August 2, 2016

Pokemon and private property

By Ethan W. Blevins Attorney
Pikachu and his pals should remind us of the value of making more property private
Pikachu loves property rights and freedom of contract

A flood swamped a quiet Australian suburb recently: a deluge of Pokemon and their intrepid hunters. The neighborhood park had become known as a great spot to play Pokemon Go. Rare Pokemon liked to hang out there–especially at night. The park disintegrated into a trampled morass of humanity–players wandering about, shouting into the night when they found their newest quarry. A peaceful neighborhood found itself bombarded by litter, traffic, and noise.

Other areas have had similar, less extreme experiences. Residents have complained about wanderers bumping about in yards. Players have broken into private car parks in their craze for the hunt. People glued to their phones have tumbled off cliffs. Some have called for regulation to solve these problems. But I think Pokemon Go offers a bigger lesson–it should remind us that we’d be better off with more private property and less public property.

Pokemon Go works like this. On your device’s screen, you see a GPS map with your avatar situated in your present location. You have a display that gives you vague hints about where you might find pokemon nearby. And you wander about, looking at your phone until one appears on the map. Then you nab it. Landmarks called “Pokestops” on the map give you new items and offer good hunting grounds. There’s more: battles, upgrades, lucky eggs. The game is fun. My little boys and I wandered about a park one Saturday, and we made a few catches. When one of them saw a rabbit bounding away, he yelled, “Look, a Pokemon!”

But Pokemon Go’s treasure-hunt design has caused friction. Already, we see calls for regulation and trespass lawsuits against the game developer. But I think this is a nice case study on the value of more private property and less public property. If we kept more property private, we’d could resolve many of the trespass and nuisance issues that have cropped up while making plenty of space for players to have a good time.

A key trait of private property is the power to exclude. If the park in the Australian suburb was owned by the community or a company, the solution would’ve been simple: exclude players, limit access during certain hours, etc. Private ownership of sidewalks, roads, and other common areas would help property owners limit playing near the homes. And private ownership of common areas also facilitates the use of private security personnel that can prevent trespass.

But exclusion isn’t the whole story; private property and freedom of contract would would also facilitate Pokemon hunting. Many property owners have strong incentives to attract players to their properties. Businesses could contract with the game developer to put Pokestops near their restaurants and stores. In fact, Yelp already has a Pokestop filter that allows you to search for restaurants with a stop nearby. Businesses that have trouble attracting visitors could find the game to be a boon. Incentives would ensure that the power to exclude does not crush this new Poke-phenomenon.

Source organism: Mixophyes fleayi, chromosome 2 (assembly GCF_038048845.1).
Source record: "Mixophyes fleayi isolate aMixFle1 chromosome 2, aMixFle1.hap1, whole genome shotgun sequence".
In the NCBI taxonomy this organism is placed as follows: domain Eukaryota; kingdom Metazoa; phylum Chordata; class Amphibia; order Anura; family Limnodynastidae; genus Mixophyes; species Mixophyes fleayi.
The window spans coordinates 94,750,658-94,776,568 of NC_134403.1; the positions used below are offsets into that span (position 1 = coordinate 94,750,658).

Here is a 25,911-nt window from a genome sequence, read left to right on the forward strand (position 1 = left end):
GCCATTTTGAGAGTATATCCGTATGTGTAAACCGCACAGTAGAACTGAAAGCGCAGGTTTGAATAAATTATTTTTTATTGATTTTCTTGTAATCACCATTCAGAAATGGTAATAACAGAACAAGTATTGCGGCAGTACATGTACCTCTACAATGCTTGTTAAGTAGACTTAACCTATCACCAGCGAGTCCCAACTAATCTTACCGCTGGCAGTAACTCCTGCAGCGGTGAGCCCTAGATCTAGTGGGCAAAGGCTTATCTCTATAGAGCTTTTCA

Governments, of course, could impose regulations that also control this kind of activity. But the private solution is best. It takes a nuanced approach to settling people’s interests, reins in government power, and reduces political friction.

Private property works because we each know what we want better than the government. Some property owners will want to attract Pokemon Go players in order to draw more business. Others will want to exclude players to keep their neighborhood free of crowds and noise. Government lacks that sensitivity toward peoples’ subjective preferences. Private property allows fine-tuning of interests that government just can’t match.

When we look to private solutions, we also avoid empowering government. We might be tempted to extend government power to keep out Pokemon hunters and later find that same power wielded against us to crush our own cherished hobby or business. We should favor solutions that minimize government might.

And private property manages political friction. Instead of fighting for authorities to support a cause, individuals can decide through private property and contract how to deal with Pokemon and their hunters. With private property and freedom of contract, we need not wage a political war every time we need to solve the next pet problem.

Let’s empower people to find their own solutions to emerging issues through contract and private property. As for Pokemon Go players, property rights and freedom of contract are your friends in the hunt to catch’em all.

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